Philadelphia Flyers fans were quick to tear into Head Coach Dave Hakstol after he posted a tweet last week in support of the U.S. Women’s Hockey Team and their fight for equal pay. One fan replied that they “support [Hakstol’s] search for a college coaching job next year,” and another wrote slyly, “Less tweeting, more making the playoffs please.”
However harsh these comments may be, they hold truth as Flyers fans see melt before them the hope of clinching the playoffs. All snide remarks aside, the U.S. Women’s Team and Hakstol have a point. Both men and women are working day in and day out to perfect their sport and to perform at their utmost level, but women are paid significantly less. This March in Philadelphia, the Women’s Team met USA Hockey officials, the sport’s national governing body from youth to professional levels, to discuss options for equal pay. Team captain Meghan Duggan says there were “great, productive discussions” during their meetings with USA Hockey last month, and she also states that their “goal remains to have the players we previously announced as the U.S. Women’s National Team be the group that represents our country at the upcoming 2017 IIHF Women’s World Championship.” However, the tournament ran from March 31 through April 7, and no resolution has been met. In more positive news, the team has won all four games, with three shutouts and an 11-0 blowout against Germany, going into the Friday final against Canada.
While the hockey side of this dispute is ongoing, it is great to see Delaware Valley soccer star Carli Lloyd finally successful in her yearlong pursuit to reduce pay disparity for the Women’s National Team. An agreement was reached between the players and the U.S. Soccer Federation that will raise base pay and perks for the team. It will remain in effect until 2021, covering players for the 2019 World Cup to be held in France and the 2020 Tokyo Olympics.
This change for the better is in response to extremely unequal pay and prize money in tournaments such as the World Cup. The prize for winning the Women’s World Cup in 2015 was $2 million, while the prize for losing in the first round of the 2014 Men’s World Cup was a whopping $8 million. As a result of the immense scale and success of men’s soccer, it is great to see the investment in the female side of the sport with the recent raise in pay for our Women’s National Team.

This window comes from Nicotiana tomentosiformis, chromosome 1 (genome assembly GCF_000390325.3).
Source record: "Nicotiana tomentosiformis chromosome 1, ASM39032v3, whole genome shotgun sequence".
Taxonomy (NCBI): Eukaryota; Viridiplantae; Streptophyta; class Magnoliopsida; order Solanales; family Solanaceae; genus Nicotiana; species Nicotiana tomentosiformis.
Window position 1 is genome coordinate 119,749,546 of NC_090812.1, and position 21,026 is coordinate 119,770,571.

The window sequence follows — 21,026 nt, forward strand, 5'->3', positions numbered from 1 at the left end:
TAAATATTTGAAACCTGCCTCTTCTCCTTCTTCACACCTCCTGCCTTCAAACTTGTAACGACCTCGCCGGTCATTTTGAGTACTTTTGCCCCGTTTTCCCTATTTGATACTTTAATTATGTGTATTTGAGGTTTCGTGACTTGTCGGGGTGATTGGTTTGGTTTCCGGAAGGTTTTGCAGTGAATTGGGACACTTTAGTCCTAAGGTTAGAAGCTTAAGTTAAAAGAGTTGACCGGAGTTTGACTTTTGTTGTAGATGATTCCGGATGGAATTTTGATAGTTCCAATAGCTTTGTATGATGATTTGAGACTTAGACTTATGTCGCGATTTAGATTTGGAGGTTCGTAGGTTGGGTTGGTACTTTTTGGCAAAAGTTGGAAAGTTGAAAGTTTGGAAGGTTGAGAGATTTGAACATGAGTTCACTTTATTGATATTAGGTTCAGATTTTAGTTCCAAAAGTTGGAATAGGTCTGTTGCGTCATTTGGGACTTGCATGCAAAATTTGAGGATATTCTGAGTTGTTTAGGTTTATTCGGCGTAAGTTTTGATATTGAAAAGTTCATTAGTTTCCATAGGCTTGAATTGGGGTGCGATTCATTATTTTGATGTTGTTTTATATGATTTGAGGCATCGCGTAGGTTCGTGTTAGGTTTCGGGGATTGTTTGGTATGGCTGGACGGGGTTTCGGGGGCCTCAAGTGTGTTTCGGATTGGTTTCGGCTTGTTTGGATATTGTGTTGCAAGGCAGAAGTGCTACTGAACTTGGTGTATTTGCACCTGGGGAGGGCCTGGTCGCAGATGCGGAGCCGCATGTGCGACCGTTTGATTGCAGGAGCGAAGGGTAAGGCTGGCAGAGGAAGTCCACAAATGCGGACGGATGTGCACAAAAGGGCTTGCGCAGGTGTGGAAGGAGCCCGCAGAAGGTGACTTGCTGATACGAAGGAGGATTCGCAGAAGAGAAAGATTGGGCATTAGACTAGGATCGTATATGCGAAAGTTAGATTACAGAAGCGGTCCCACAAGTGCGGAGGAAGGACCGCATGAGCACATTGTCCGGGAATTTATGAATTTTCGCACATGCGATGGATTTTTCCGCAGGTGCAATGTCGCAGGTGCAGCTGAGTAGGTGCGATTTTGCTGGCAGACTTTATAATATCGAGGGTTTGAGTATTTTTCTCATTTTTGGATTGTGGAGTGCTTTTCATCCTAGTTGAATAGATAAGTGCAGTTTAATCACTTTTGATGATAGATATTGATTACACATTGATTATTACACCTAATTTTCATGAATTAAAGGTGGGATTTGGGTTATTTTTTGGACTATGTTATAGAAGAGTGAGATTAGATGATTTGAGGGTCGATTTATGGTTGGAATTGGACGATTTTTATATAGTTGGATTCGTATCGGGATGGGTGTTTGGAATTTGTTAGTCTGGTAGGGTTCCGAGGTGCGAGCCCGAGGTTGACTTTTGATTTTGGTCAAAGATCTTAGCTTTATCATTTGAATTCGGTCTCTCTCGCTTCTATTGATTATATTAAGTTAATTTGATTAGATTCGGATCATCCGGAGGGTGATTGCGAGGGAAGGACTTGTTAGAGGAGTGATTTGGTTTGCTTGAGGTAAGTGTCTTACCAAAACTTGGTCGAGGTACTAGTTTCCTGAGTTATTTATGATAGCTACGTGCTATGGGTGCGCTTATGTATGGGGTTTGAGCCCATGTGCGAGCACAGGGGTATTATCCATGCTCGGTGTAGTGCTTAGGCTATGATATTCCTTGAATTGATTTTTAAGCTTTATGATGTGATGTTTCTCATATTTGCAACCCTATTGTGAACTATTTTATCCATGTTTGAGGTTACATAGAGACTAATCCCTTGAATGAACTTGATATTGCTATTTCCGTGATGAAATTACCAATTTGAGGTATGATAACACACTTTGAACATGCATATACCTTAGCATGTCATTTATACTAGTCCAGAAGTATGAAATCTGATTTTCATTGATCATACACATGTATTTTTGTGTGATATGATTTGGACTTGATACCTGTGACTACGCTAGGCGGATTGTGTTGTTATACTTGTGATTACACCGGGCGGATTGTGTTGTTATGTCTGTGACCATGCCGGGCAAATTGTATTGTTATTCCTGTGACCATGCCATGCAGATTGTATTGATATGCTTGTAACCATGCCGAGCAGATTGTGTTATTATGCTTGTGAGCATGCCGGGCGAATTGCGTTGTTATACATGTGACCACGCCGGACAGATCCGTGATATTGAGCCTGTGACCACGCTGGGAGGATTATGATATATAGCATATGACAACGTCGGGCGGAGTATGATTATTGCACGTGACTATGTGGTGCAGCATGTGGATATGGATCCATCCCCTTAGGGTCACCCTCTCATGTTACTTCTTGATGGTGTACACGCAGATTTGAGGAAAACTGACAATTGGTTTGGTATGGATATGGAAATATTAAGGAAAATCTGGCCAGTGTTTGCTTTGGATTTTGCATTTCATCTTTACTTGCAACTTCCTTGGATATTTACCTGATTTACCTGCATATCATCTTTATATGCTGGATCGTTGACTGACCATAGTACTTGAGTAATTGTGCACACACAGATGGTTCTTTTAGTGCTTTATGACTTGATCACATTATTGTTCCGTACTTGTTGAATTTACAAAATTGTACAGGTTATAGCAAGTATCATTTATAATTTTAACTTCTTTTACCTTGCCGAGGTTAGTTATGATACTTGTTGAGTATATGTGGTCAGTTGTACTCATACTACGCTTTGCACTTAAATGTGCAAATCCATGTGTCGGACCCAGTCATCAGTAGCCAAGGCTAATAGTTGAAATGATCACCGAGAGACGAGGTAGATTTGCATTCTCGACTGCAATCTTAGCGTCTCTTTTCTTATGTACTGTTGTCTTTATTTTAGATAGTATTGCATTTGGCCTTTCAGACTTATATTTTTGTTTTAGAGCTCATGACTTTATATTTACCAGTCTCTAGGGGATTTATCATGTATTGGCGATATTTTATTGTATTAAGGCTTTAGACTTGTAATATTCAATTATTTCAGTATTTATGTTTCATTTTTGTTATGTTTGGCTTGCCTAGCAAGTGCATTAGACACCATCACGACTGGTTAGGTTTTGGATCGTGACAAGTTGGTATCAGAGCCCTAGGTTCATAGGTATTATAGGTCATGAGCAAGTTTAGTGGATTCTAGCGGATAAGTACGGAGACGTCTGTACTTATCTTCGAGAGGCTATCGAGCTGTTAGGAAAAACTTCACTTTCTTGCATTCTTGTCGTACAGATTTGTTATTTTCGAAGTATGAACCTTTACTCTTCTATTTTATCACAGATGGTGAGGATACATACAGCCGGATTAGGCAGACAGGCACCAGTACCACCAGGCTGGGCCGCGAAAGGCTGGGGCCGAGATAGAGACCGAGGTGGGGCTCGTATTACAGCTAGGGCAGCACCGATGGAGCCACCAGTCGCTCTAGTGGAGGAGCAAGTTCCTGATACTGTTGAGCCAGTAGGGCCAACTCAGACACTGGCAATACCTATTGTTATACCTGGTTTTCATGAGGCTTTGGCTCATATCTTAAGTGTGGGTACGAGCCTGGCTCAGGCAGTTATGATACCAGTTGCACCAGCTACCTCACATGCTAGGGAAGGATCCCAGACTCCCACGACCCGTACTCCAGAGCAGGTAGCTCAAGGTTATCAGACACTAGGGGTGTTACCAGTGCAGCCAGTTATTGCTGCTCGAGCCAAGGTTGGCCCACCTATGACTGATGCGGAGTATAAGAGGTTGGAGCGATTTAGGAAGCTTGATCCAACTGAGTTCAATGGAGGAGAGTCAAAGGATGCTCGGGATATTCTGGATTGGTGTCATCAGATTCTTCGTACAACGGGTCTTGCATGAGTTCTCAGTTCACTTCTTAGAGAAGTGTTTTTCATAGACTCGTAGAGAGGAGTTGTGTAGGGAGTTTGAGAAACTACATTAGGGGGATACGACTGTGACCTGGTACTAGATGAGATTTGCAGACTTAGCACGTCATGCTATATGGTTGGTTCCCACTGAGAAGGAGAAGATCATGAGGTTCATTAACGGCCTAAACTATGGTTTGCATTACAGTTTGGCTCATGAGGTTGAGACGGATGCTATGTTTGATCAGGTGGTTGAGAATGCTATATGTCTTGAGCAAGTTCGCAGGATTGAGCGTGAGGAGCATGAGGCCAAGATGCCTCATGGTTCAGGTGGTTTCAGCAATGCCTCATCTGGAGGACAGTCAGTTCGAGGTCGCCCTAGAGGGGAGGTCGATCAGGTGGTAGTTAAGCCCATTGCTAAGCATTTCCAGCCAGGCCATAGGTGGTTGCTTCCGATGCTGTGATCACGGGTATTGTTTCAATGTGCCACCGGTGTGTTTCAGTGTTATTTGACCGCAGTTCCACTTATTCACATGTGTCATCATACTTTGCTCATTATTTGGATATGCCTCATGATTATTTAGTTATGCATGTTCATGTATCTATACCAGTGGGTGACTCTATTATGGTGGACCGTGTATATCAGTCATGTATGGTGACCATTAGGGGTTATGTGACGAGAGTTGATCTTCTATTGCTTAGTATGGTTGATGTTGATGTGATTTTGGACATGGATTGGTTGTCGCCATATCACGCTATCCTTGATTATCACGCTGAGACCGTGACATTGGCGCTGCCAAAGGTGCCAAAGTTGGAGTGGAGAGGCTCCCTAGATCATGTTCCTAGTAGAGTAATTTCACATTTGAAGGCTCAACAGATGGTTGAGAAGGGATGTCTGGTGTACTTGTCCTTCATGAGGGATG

While soccer has seen the beginnings of success in bridging the pay gap between men and women athletes, smaller sports with less viewership struggle to make similar changes. However, it is inexplicable that some of the men’s prize pool cannot be allocated toward the women’s, especially when many male athletes receive more in endorsements after the fact than women. For example, the men’s golf PGA Tour awarded $340 million to the champion in 2015, five times more than the women’s LPGA that year. In basketball the disparity is even larger: the maximum salary in the NBA is $16.407 million, and the WNBA maximum salary is capped at only $109,500, while the minimum is just over $39,000. Meanwhile, the four major tennis events have been offering equal pay since the U.S. Open took the first step and offered an equal payout in 1973. The other tournaments eventually followed suit in providing equal prize money, but now male tennis athletes feel women have used the men’s success to their favor. Novak Djokovic says of the subject: “We have much more spectators on the men’s tennis matches. I think that’s one of the reasons why maybe we should get awarded more.”
However you may feel about the subject, we can all agree that our athletes, both men and women, spend each and every moment working toward physical perfection in their sports, and they should be rewarded for their dedication. Even if the pay is not equal, female professional athletes should not have to settle for entry-level wages when performing at such a high level. We must respect our athletes in the hope of inspiring the next generation to push the boundaries of our sports.
Sources: CBS News, Philadelphia Inquirer, World Economic Forum